, Volume 34, Issue 6, pp 571-588
Date: 11 Apr 2012

Sub-sentential speech and the traditional view

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Abstract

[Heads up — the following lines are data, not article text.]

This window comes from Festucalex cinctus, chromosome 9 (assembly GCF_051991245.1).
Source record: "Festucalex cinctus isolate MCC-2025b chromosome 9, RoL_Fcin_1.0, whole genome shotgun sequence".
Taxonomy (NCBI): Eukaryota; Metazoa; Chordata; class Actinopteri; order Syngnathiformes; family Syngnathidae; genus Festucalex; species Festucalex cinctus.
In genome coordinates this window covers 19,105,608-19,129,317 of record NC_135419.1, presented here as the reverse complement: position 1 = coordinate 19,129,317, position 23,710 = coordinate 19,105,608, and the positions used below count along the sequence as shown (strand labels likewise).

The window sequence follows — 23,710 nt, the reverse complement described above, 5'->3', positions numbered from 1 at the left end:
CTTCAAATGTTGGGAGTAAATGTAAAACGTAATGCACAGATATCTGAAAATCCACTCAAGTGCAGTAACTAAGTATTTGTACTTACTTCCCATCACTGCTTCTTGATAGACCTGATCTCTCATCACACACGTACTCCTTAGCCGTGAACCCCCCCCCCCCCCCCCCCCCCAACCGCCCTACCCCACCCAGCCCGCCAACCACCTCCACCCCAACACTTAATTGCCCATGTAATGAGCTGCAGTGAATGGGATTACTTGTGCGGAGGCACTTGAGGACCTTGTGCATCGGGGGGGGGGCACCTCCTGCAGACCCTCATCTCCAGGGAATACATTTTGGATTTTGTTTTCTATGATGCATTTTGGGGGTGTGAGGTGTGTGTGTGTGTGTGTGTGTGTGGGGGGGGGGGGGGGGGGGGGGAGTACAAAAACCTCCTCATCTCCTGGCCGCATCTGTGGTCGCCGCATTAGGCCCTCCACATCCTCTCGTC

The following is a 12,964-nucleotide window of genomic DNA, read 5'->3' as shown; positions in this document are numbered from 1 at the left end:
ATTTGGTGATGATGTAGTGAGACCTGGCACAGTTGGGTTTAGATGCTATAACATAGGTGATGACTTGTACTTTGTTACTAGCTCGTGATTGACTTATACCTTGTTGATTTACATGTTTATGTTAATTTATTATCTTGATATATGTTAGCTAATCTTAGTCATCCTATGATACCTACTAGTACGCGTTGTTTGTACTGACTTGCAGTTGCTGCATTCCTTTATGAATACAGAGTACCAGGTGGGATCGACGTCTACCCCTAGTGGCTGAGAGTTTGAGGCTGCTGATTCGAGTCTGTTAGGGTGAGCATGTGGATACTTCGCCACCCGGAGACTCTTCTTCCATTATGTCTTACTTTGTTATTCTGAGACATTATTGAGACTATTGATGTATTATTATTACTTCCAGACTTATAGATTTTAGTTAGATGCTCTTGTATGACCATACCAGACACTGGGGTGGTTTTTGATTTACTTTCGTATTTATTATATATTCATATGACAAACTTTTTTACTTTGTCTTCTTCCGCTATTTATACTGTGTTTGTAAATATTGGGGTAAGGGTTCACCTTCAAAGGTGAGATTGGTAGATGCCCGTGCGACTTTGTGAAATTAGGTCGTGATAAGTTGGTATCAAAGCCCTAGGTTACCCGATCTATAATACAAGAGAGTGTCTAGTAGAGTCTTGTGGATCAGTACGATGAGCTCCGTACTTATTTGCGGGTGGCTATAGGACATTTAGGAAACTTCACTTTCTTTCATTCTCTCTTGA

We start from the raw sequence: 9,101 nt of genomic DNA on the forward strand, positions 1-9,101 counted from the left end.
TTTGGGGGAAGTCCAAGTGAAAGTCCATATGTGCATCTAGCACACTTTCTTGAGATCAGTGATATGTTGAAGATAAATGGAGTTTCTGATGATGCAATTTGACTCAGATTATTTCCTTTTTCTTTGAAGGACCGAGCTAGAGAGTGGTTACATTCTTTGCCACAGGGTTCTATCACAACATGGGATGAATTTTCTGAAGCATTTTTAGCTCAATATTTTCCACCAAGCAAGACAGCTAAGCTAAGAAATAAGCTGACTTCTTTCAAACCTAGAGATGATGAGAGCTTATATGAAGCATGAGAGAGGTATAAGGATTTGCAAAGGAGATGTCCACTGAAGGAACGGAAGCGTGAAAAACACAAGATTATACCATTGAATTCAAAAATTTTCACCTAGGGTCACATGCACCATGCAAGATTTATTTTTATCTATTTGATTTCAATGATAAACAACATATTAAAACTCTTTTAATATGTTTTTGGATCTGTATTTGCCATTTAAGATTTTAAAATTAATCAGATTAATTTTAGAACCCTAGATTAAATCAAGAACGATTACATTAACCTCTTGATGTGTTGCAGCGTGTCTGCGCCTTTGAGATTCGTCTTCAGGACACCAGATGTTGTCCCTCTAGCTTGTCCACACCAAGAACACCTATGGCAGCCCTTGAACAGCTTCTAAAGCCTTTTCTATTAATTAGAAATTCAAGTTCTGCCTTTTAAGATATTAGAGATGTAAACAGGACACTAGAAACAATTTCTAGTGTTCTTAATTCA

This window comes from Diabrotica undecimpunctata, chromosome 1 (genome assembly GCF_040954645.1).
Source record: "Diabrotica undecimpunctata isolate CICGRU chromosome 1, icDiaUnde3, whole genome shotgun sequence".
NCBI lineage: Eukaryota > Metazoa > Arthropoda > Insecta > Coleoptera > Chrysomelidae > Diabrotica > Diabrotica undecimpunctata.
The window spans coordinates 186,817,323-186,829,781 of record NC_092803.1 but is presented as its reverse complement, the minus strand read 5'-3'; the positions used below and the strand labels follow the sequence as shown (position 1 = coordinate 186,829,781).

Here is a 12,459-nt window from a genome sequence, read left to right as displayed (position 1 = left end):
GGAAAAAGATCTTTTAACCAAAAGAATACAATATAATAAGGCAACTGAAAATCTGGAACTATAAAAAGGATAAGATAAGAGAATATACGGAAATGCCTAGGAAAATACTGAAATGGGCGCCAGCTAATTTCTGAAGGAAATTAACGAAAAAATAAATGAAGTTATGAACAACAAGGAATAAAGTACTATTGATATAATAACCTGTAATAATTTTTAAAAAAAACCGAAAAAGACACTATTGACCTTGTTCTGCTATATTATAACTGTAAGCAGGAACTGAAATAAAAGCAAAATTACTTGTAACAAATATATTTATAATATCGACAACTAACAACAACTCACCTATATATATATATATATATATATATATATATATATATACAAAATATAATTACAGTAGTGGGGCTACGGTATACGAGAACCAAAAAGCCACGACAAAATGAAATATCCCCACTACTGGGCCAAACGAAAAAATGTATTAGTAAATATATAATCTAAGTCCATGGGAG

This essay argues that cases of apparently sub-sentential speech, such as Charles’ utterance of ‘a world famous topologist’ in the presence of a suitably salient woman, are unproblematic from the viewpoint of the Traditional View of meaning and truth-conditions. My argument is grounded on the distinction between different senses of ‘truth-conditions’ in double-index semantics, and on an understanding of semantic inputs as constraints on logical forms. Given these conceptual resources, I argue that an utterly traditional understanding of the relationships between meaning and truth yields the intuitively desired results.